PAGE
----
Tuesday, June 28, 2005


John Kerry's editorial in the New York Times is reading for anyone who finds internal contradiction fascinating. Let's examine, shall we?

"[T]he Bush administration's choices have made Iraq into what it wasn't before the war - a breeding ground for jihadists"...but..."underestimated the likelihood and power of the insurgency." Presuming that either or both of these statements have some bearing in fact, they contradict one another. How can one plan for a jihadist presence that never existed before? That would make it a truly unforeseen development, wouldn't it? In any case, we knew that Iraq was a safe haven for terrorists before we deployed there. As far as underestimating the "breeding", as it were, Sen. Kerry needs to use a different term, such as "importing". Foreigners--not Iraqis--are funneling into the country to keep up the terror presence. This is not an insurgence or a rebellion, both of which imply native, and therefore more legitimate, opposition to the occupier. These are illegal combatants who are traveling across international borders to fight American and Iraqi troops in order to force their bin Ladinist vision of global terror occupation upon Iraq. They know if Iraq "falls" to a republic, the Middle East will sooner or later follow.

He didn't even care enough to put these comments into a different sentence: "...sent in too few troops to secure the country, destroyed the Iraqi army through de-Baathification..." So much to do here. Not enough troops, but the ones we had decimated their military. And why wouldn't we want to root out the Baathists? In hindsight, it would have been convenient to have something still standing to reconstitute into a fighting force. And perhaps it would have been the same in Germany in 1945. Judging it wise to eliminate an enemy military as opposed to leaving it around for the future (so that it could attack our forces again, and wouldn't the Senator be upset about that...) the Army and Marines did do. Monday Morning quarterbacking doesn't count when you supported the invasion as is. But here's yet another problem: "We're doing our part: our huge military presence stands between the Iraqi people and chaos, and our special forces protect Iraqi leaders." So we underestimated, but we're managing? So it's not an intractable quagmire? It's only a "tractable" quagmire? Help me out here.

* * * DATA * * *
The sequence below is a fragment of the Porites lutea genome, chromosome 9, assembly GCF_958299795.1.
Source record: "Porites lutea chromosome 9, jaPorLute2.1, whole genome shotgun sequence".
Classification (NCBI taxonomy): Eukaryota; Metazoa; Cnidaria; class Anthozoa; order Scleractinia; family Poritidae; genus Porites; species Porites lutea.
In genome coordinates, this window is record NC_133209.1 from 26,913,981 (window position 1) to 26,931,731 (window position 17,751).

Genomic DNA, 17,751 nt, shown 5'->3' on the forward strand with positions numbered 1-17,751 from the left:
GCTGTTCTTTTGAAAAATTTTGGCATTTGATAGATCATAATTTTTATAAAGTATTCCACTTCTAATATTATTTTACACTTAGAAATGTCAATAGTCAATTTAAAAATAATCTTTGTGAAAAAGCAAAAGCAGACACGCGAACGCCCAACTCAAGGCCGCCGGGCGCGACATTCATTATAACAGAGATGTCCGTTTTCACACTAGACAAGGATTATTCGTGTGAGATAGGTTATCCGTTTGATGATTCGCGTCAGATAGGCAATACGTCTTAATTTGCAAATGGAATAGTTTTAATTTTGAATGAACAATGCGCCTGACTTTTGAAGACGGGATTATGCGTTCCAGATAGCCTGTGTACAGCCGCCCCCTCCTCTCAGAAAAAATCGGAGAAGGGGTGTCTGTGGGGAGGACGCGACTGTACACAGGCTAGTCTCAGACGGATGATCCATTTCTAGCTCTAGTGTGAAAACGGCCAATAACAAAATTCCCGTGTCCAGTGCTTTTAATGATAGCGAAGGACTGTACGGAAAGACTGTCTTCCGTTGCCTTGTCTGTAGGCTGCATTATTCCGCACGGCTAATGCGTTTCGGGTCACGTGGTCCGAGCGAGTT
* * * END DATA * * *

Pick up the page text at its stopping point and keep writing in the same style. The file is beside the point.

Once again, back to back: "Happy talk about the insurgency being in 'the last throes' leads to frustrated expectations at home. It also encourages reluctant, sidelined nations that know better to turn their backs on their common interest in keeping Iraq from becoming a failed state." Americans want to hear that they are losing (no frustrations there, unless you are a leftist like Kerry), but why would "sidelined nations" care? Who are they, and what is their interest? France and Germany saw no interest. Same with Russia. But be that as it may, if we're talking about Iraq's neighbors, it seems that Syria is exporting insurgents and may be the home of some of Saddam's WMD. Similarly, if most of the combatants are Saudis, I can't imagine the House of Saud doing much to benefit Iraq. And Jordan, which embraced Saddam in 1991 seems all to busy to worry about it in 2005. But the Iranians aren't. And I can't imagine Tehran sending troops to secure Iraq, but I don't doubt that they would like to send troops with other objectives in mind. So these supposed "allies" probably aren't jumping to help one way or the other. But news by the numbers that the opposition is flagging is pretty demoralizing--to the opposition, and possibly. And how would those sidelined nations "know better" anyway? Because they're sending in the terrorists? Not a great argument.